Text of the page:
This "Angler's Almanac" column from Chesapeake Bay Magazine, June 2012 is a quick, basic primer on Chesapeake baitfish, published just before the Atlantic States Marine Fisheries Commission (ASMFC) enacted a Total Allowable Catch limit on menhaden in the fall of that year.
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The current "Species" page for menhaden from the Atlantic States Marine Fisheries Commission web site includes notes on the current status of the stock and possible future actions. The 2013 coastwide catch for both reduction and bait was firmly within the new Total Allowable Catch (TAC). Read Now
In the fall of 2013, CBF's Fisheries Program Director Bill Goldsborough sent this letter to the Mid-Atlantic Fishery Management Council (MAFMC) seeking offshore bycatch protection for river herring and shad, whose stocks are much diminished today but which historically played critical roles in the Chesapeake's forage base. Read Now
The online newsletter, FishTalk, covers the action that the MAFMC took this spring to restrict the bycatch of river herring and shad in the offshore Atlantic mackerel fishery. Read Now
This article on the Chesapeake's most abundant forage species, the bay anchovy, by Dr. Ed Houde of the University of Maryland's Chesapeake Biological Laborator, takes a good look at the characteristics and ecology of this important little fish—one that does not receive enough credit for its role in this ecosystem. Read more
Find out more about forage fish
CHESAPEAKE CLEAN WATER BLUEPRINT
This first-ever analysis released by the Chesapeake Bay Foundation finds that the economic benefits provided by nature in the Chesapeake Bay watershed will total $130 billion annually when the Chesapeake Clean Water Blueprint is fully implemented,
Find out more about CBF's Economic Report
CHESAPEAKE CLEAN WATER BLUEPRINT
In the summer 2014 issue of Fly Rod & Reel Magazine, noted outdoor writer, Ted Williams, gives an excellent overview of the current efforts by the American Farm Bureau, 20 states' attorneys general, and others to stop the clean up of the Chesapeake Bay. Read More
Find out more about The Chesapeake Clean Water Blueprint
IMAGE CREDITS: (from top)The Pew Charitable Trusts, iStock, Jay Fleming/iLCP, The Herring Alliance, VIMS, iStock, Kevin Moore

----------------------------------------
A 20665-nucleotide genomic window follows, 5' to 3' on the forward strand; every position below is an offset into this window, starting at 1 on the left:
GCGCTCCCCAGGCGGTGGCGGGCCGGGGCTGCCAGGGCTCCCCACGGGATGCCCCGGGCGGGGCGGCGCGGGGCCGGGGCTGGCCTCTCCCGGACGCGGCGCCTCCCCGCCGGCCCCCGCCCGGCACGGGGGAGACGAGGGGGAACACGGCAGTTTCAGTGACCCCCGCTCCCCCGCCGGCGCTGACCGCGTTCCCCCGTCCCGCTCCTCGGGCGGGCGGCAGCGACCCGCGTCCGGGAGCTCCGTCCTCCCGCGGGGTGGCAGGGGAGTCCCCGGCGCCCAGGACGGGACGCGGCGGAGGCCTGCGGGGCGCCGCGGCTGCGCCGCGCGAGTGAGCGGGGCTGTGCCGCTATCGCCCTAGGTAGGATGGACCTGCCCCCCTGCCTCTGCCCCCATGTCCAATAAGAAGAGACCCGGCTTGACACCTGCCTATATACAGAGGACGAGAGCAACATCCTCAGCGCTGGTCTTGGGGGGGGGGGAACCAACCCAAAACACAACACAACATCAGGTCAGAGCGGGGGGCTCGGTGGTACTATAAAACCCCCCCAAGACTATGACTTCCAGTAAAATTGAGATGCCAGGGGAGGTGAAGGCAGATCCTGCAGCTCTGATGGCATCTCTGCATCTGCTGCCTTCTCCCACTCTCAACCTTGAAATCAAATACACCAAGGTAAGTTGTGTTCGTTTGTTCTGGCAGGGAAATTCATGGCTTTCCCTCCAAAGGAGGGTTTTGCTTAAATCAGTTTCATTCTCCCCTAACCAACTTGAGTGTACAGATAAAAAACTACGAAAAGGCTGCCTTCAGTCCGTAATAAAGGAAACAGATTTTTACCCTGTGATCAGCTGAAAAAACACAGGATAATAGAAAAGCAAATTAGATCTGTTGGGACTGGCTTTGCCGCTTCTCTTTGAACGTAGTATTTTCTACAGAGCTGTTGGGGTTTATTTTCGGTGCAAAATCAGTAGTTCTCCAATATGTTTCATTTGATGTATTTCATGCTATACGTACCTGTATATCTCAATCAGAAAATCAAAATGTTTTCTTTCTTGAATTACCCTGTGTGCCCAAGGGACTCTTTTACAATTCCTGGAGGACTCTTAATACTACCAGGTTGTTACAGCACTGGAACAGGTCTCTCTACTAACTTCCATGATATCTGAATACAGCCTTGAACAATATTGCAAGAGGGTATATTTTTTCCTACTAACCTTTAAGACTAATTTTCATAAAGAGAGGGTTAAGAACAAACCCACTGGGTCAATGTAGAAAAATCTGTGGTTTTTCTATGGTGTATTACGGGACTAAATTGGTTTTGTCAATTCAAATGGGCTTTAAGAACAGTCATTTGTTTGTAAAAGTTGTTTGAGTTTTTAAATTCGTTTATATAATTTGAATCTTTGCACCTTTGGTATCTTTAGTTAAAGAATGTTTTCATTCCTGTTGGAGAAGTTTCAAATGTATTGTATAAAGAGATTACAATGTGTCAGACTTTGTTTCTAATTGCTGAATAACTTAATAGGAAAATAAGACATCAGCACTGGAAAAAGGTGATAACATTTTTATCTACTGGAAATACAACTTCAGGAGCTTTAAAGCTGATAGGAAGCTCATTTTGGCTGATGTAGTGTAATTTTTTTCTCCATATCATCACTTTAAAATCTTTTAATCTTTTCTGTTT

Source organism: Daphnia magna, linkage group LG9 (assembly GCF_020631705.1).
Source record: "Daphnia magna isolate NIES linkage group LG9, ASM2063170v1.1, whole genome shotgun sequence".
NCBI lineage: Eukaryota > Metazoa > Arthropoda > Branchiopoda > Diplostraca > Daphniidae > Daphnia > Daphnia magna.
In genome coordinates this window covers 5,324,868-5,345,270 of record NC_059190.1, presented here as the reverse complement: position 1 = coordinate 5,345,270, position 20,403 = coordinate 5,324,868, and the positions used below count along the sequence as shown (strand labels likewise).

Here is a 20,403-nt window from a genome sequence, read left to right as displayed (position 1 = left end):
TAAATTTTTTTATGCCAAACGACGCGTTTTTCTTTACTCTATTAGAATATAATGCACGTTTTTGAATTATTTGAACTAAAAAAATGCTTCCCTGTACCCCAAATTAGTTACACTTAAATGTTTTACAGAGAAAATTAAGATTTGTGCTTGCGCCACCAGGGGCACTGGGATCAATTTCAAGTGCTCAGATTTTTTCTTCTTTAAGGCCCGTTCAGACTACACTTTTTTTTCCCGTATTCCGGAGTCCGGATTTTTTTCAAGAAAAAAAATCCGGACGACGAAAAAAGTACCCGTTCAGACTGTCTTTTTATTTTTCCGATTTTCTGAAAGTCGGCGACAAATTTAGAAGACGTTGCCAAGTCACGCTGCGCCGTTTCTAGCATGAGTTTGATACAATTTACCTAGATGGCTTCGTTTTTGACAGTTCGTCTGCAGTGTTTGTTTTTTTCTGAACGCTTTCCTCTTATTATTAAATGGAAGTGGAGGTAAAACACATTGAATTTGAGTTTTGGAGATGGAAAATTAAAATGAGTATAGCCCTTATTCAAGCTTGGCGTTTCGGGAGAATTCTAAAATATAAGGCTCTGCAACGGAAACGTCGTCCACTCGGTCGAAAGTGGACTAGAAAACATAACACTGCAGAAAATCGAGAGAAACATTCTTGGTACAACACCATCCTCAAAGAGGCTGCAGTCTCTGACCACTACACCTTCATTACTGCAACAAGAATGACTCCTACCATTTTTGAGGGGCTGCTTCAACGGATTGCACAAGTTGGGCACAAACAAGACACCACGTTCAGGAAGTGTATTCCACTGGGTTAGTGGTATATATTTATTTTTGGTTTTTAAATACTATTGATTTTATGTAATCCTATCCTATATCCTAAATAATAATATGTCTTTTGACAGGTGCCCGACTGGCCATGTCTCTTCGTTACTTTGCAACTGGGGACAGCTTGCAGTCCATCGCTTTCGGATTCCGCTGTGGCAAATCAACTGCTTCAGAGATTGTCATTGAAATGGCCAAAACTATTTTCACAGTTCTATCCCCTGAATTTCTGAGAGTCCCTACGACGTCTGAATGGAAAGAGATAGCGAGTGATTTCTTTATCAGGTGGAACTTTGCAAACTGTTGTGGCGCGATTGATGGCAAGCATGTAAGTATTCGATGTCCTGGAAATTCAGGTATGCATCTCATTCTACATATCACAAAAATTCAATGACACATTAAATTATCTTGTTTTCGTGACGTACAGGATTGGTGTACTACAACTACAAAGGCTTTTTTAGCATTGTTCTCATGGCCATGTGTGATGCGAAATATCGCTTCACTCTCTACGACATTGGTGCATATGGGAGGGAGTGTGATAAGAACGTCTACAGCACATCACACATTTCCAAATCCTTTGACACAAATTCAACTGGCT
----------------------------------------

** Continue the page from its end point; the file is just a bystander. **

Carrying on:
Careful anglers think about the fish they keep and the fish they release. Angling is a recreational activity done for fun and sport. One key to maintaining healthy fish populations is making sure angling is done carefully, legally, and in a way that helps them thrive.
A little TFC (tender fish-handling care) goes a long way toward preserving all species for future anglers. In this Angler's Almanac article, John Page Williams urges, "Let's Be Careful Out There."
One key to careful angling is planning ahead. Before putting a line in the water, decide what you will keep for trophy or dinner. Have all the tools and tackle necessary for properly releasing fish.
Catch-and-release fishing can be an effective way to conserve fish if certain precautions are taken. Check out these tips and tools.
As recreational anglers, we know about tides and currents, bottom characteristics, and the best conditions of both for catching fish. We also know that pollution, loss of habitat, and overfishing reduce the numbers and health of the fish in our waterways. Show your stewardship of our waterways and fisheries-take the Anglers' Pledge.
Photo credits: (from top) Krista Schlyer/iLCP, CBF Staff, Octavio Aburto/iLCP, Karin Aigner/iLCP
What causes water pollution? What does water pollution cause? From polluted runoff from land to dead zones and algal blooms in our waters, everything has consequences. Learn more
They are the little fish that big fish eat and they are facing their own challenges. Learn More
To Come Habitat lost. Habitat restored. Take a look at how land use is compromising marine habitat and how efforts such as oyster restoration are bringing habitat back.
To Come Is it all bad news or are we making strides with the Clean Water Blueprint?
To Come Water quality impacts both marine life and human life. What health issues do we all face and what can we do about them?
Photo credits: (from top) CBF Staff, CBF Staff, ©Michael Eversmier, ©Karine Aigner/iLCP, Pennsylvania Fish and Boat Commission/C. Yamashita
Find out what other issues are affecting the health of the Bay.